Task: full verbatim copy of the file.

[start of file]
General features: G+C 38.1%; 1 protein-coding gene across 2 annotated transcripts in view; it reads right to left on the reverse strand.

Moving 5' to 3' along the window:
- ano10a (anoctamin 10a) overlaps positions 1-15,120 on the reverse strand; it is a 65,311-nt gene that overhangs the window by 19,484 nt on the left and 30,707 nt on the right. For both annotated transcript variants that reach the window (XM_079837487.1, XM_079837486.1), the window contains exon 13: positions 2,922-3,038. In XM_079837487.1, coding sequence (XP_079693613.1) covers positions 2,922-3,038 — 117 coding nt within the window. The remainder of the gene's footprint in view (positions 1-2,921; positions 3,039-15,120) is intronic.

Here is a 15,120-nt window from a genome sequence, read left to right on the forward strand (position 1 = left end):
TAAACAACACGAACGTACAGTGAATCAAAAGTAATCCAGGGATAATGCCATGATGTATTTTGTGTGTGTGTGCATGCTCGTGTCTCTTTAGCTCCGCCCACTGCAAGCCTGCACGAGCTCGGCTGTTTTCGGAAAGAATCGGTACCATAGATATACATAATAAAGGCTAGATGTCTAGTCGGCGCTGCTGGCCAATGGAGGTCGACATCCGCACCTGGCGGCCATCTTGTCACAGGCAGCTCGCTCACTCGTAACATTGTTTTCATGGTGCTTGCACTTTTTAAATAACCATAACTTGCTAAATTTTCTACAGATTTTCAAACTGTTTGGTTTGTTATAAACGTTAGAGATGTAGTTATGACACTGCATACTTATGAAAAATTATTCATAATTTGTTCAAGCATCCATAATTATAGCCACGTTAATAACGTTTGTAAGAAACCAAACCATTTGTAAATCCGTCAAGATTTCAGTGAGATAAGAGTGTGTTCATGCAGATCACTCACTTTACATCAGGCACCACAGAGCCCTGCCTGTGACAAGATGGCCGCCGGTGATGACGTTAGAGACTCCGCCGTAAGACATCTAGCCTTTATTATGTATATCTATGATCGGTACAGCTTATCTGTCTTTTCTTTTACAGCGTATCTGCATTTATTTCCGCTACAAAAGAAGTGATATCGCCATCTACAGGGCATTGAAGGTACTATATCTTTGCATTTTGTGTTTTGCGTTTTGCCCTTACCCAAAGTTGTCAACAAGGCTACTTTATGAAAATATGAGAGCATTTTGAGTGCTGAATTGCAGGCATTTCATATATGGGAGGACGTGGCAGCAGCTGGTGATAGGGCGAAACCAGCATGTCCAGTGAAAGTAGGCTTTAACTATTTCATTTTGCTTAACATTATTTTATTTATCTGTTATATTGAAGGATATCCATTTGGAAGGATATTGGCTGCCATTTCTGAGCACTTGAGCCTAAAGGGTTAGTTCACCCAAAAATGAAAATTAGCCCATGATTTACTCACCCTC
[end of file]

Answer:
General features: G+C 38.1%; 1 protein-coding gene across 2 annotated transcripts in view; it reads right to left on the reverse strand.

Moving 5' to 3' along the window:
- ano10a (anoctamin 10a) overlaps positions 1-15,120 on the reverse strand; it is a 65,311-nt gene that overhangs the window by 19,484 nt on the left and 30,707 nt on the right. For both annotated transcript variants that reach the window (XM_079837487.1, XM_079837486.1), the window contains exon 13: positions 2,922-3,038. In XM_079837487.1, coding sequence (XP_079693613.1) covers positions 2,922-3,038 — 117 coding nt within the window. The remainder of the gene's footprint in view (positions 1-2,921; positions 3,039-15,120) is intronic.

Here is a 15,120-nt window from a genome sequence, read left to right on the forward strand (position 1 = left end):
TAAACAACACGAACGTACAGTGAATCAAAAGTAATCCAGGGATAATGCCATGATGTATTTTGTGTGTGTGTGCATGCTCGTGTCTCTTTAGCTCCGCCCACTGCAAGCCTGCACGAGCTCGGCTGTTTTCGGAAAGAATCGGTACCATAGATATACATAATAAAGGCTAGATGTCTAGTCGGCGCTGCTGGCCAATGGAGGTCGACATCCGCACCTGGCGGCCATCTTGTCACAGGCAGCTCGCTCACTCGTAACATTGTTTTCATGGTGCTTGCACTTTTTAAATAACCATAACTTGCTAAATTTTCTACAGATTTTCAAACTGTTTGGTTTGTTATAAACGTTAGAGATGTAGTTATGACACTGCATACTTATGAAAAATTATTCATAATTTGTTCAAGCATCCATAATTATAGCCACGTTAATAACGTTTGTAAGAAACCAAACCATTTGTAAATCCGTCAAGATTTCAGTGAGATAAGAGTGTGTTCATGCAGATCACTCACTTTACATCAGGCACCACAGAGCCCTGCCTGTGACAAGATGGCCGCCGGTGATGACGTTAGAGACTCCGCCGTAAGACATCTAGCCTTTATTATGTATATCTATGATCGGTACAGCTTATCTGTCTTTTCTTTTACAGCGTATCTGCATTTATTTCCGCTACAAAAGAAGTGATATCGCCATCTACAGGGCATTGAAGGTACTATATCTTTGCATTTTGTGTTTTGCGTTTTGCCCTTACCCAAAGTTGTCAACAAGGCTACTTTATGAAAATATGAGAGCATTTTGAGTGCTGAATTGCAGGCATTTCATATATGGGAGGACGTGGCAGCAGCTGGTGATAGGGCGAAACCAGCATGTCCAGTGAAAGTAGGCTTTAACTATTTCATTTTGCTTAACATTATTTTATTTATCTGTTATATTGAAGGATATCCATTTGGAAGGATATTGGCTGCCATTTCTGAGCACTTGAGCCTAAAGGGTTAGTTCACCCAAAAATGAAAATTAGCCCATGATTTACTCACCCTC